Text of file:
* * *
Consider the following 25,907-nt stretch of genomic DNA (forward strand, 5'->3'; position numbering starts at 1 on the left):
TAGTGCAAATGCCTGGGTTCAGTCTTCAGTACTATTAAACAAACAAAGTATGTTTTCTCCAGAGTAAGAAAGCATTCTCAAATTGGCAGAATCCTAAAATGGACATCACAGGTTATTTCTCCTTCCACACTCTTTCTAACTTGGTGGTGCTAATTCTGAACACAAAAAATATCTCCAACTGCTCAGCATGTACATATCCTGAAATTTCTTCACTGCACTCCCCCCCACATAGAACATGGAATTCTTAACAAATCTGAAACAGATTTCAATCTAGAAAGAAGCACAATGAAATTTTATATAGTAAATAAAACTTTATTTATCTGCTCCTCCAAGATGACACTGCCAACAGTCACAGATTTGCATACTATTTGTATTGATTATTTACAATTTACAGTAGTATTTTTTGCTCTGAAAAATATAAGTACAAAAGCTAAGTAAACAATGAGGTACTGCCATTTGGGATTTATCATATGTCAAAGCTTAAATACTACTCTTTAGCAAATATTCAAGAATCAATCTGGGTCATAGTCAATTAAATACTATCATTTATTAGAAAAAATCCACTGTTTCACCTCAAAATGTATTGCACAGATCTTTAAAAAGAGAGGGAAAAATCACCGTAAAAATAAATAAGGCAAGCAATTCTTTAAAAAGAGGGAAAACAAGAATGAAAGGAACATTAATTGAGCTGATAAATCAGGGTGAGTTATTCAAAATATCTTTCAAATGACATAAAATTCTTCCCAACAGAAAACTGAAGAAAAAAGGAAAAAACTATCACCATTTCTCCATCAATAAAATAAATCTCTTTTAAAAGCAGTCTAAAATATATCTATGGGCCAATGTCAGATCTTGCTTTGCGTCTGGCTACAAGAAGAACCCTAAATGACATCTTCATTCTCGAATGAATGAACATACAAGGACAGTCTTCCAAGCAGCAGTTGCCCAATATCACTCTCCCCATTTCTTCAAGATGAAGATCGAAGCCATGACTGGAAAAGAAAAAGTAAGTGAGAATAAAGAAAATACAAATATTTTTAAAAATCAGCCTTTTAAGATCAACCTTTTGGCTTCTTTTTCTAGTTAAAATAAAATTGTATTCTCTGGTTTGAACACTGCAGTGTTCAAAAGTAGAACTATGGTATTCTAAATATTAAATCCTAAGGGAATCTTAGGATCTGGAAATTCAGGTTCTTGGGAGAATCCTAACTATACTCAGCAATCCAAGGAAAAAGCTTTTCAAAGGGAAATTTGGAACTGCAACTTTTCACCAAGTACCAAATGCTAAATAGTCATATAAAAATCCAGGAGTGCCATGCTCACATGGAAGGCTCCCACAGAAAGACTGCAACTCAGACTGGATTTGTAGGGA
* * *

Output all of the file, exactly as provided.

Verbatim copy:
Consider the following 25,907-nt stretch of genomic DNA (forward strand, 5'->3'; position numbering starts at 1 on the left):
TAGTGCAAATGCCTGGGTTCAGTCTTCAGTACTATTAAACAAACAAAGTATGTTTTCTCCAGAGTAAGAAAGCATTCTCAAATTGGCAGAATCCTAAAATGGACATCACAGGTTATTTCTCCTTCCACACTCTTTCTAACTTGGTGGTGCTAATTCTGAACACAAAAAATATCTCCAACTGCTCAGCATGTACATATCCTGAAATTTCTTCACTGCACTCCCCCCCACATAGAACATGGAATTCTTAACAAATCTGAAACAGATTTCAATCTAGAAAGAAGCACAATGAAATTTTATATAGTAAATAAAACTTTATTTATCTGCTCCTCCAAGATGACACTGCCAACAGTCACAGATTTGCATACTATTTGTATTGATTATTTACAATTTACAGTAGTATTTTTTGCTCTGAAAAATATAAGTACAAAAGCTAAGTAAACAATGAGGTACTGCCATTTGGGATTTATCATATGTCAAAGCTTAAATACTACTCTTTAGCAAATATTCAAGAATCAATCTGGGTCATAGTCAATTAAATACTATCATTTATTAGAAAAAATCCACTGTTTCACCTCAAAATGTATTGCACAGATCTTTAAAAAGAGAGGGAAAAATCACCGTAAAAATAAATAAGGCAAGCAATTCTTTAAAAAGAGGGAAAACAAGAATGAAAGGAACATTAATTGAGCTGATAAATCAGGGTGAGTTATTCAAAATATCTTTCAAATGACATAAAATTCTTCCCAACAGAAAACTGAAGAAAAAAGGAAAAAACTATCACCATTTCTCCATCAATAAAATAAATCTCTTTTAAAAGCAGTCTAAAATATATCTATGGGCCAATGTCAGATCTTGCTTTGCGTCTGGCTACAAGAAGAACCCTAAATGACATCTTCATTCTCGAATGAATGAACATACAAGGACAGTCTTCCAAGCAGCAGTTGCCCAATATCACTCTCCCCATTTCTTCAAGATGAAGATCGAAGCCATGACTGGAAAAGAAAAAGTAAGTGAGAATAAAGAAAATACAAATATTTTTAAAAATCAGCCTTTTAAGATCAACCTTTTGGCTTCTTTTTCTAGTTAAAATAAAATTGTATTCTCTGGTTTGAACACTGCAGTGTTCAAAAGTAGAACTATGGTATTCTAAATATTAAATCCTAAGGGAATCTTAGGATCTGGAAATTCAGGTTCTTGGGAGAATCCTAACTATACTCAGCAATCCAAGGAAAAAGCTTTTCAAAGGGAAATTTGGAACTGCAACTTTTCACCAAGTACCAAATGCTAAATAGTCATATAAAAATCCAGGAGTGCCATGCTCACATGGAAGGCTCCCACAGAAAGACTGCAACTCAGACTGGATTTGTAGGGA